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“Dallas Buyers Club”

dallas-buyer-s-club-poster04 [1]Terrific performances by Matthew McConaughey and Jared Leto elevate this socio-medical drama out of the realms of the ordinary into something quietly remarkable. While McConaughey’s dramatic weight loss may make attention-grabbing headlines, there’s much more to his performance than the mere shedding of 30-odd pounds. Continuing the reinvention (dubbed the “McConaissance”) which has seen him lay the ghost of grizzly romcoms such as Failure to Launch with harder-edged roles in Magic Mike and Killer Joe, McConaughey is utterly convincing as the ravaged rodeo redneck who is given 30 days to live after being diagnosed with Aids, but who stubbornly refuses to lie down and die. Despite very strong competition from Chiwetel Ejiofor in 12 Years a Slave, odds are that McConaughey will take the Oscar for best actor next month, with Leto similarly triumphing with best supporting actor. Both wins would be thoroughly deserved.

“Inspired by” the real-life story of Ron Woodroof, Dallas Buyers Club walks a delicate line between fact and fiction as it pitches an accidental antihero against the machinery of both the medical establishment and the government, the latter embodied by the lumbering behemoth of the US Food and Drug Administration (FDA). Diagnosed HIV-positive in the mid-80s, and responding badly to AZT (at that time, the only officially approved medication), Woodroof circumvented FDA regulations by importing unlicensed drugs that he distributed “for free” through a club, which instead charged an “admission fee”, a loophole that meant technically he wasn’t selling the medication. The operation was a scam, but the results were impressive, as David France’s Oscar-nominated documentary How to Survive a Plague powerfully points out; people with HIV/Aids often knew better than the medical establishment what was good for them, self-medication playing a key role in the fight against the disease. While the FDA was fatally slow in responding to new treatments, it was those with no time to lose who were at the cutting edge of research and buyers clubs played a significant (if controversial) part in that process.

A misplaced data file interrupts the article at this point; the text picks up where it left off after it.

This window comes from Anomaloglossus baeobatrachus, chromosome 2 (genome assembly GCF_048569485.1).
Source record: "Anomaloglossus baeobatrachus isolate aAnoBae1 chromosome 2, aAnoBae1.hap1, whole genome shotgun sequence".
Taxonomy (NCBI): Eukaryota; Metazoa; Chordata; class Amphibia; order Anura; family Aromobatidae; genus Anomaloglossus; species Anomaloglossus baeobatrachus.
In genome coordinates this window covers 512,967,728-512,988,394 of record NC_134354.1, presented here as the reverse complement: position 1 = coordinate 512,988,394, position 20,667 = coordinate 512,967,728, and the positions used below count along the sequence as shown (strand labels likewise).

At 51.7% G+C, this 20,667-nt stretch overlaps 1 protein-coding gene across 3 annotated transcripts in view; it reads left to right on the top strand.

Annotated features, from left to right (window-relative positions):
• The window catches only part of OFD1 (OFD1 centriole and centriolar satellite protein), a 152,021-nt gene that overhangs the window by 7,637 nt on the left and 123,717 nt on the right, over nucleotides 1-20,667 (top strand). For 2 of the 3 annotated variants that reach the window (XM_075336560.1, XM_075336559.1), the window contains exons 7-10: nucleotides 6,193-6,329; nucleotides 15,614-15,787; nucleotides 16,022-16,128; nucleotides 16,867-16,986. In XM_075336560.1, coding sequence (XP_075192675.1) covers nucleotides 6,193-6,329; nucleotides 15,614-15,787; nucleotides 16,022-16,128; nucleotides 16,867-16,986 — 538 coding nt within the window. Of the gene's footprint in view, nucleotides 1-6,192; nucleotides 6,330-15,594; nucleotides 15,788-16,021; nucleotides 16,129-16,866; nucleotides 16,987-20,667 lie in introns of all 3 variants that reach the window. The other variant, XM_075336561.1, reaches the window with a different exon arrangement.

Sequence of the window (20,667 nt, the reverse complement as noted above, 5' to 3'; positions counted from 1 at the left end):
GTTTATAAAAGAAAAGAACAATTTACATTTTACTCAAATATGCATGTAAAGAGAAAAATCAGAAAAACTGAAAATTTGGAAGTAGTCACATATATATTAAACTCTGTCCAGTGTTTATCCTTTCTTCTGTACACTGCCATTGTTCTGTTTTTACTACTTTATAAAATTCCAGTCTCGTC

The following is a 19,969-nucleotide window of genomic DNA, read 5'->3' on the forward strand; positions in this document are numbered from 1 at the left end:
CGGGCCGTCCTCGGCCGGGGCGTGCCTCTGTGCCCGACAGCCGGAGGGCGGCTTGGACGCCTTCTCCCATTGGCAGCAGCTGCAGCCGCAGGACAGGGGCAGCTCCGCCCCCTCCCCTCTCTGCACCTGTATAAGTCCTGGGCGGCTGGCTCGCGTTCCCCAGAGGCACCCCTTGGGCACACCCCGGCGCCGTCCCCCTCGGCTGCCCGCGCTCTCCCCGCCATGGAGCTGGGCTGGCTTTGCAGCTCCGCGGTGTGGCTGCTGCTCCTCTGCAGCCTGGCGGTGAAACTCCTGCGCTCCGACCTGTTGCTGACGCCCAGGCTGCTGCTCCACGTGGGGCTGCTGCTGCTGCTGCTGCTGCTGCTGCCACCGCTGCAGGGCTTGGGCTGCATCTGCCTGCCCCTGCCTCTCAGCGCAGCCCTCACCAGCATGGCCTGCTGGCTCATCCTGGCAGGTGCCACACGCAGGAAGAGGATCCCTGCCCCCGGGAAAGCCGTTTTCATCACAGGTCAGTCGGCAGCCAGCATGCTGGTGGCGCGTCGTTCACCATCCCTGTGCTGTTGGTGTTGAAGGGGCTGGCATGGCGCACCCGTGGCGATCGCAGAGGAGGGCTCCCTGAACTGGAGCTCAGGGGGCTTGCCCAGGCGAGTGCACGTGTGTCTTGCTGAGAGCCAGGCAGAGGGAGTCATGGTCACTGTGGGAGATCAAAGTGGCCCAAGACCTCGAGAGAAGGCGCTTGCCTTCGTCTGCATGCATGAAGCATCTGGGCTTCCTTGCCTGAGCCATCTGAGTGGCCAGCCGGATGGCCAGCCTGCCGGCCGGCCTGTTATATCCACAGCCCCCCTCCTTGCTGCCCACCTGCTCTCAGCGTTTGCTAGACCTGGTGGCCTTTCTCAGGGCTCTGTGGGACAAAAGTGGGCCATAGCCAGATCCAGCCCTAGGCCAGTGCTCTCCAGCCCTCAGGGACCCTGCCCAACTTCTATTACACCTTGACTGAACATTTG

Continue reading in The Guardian [2]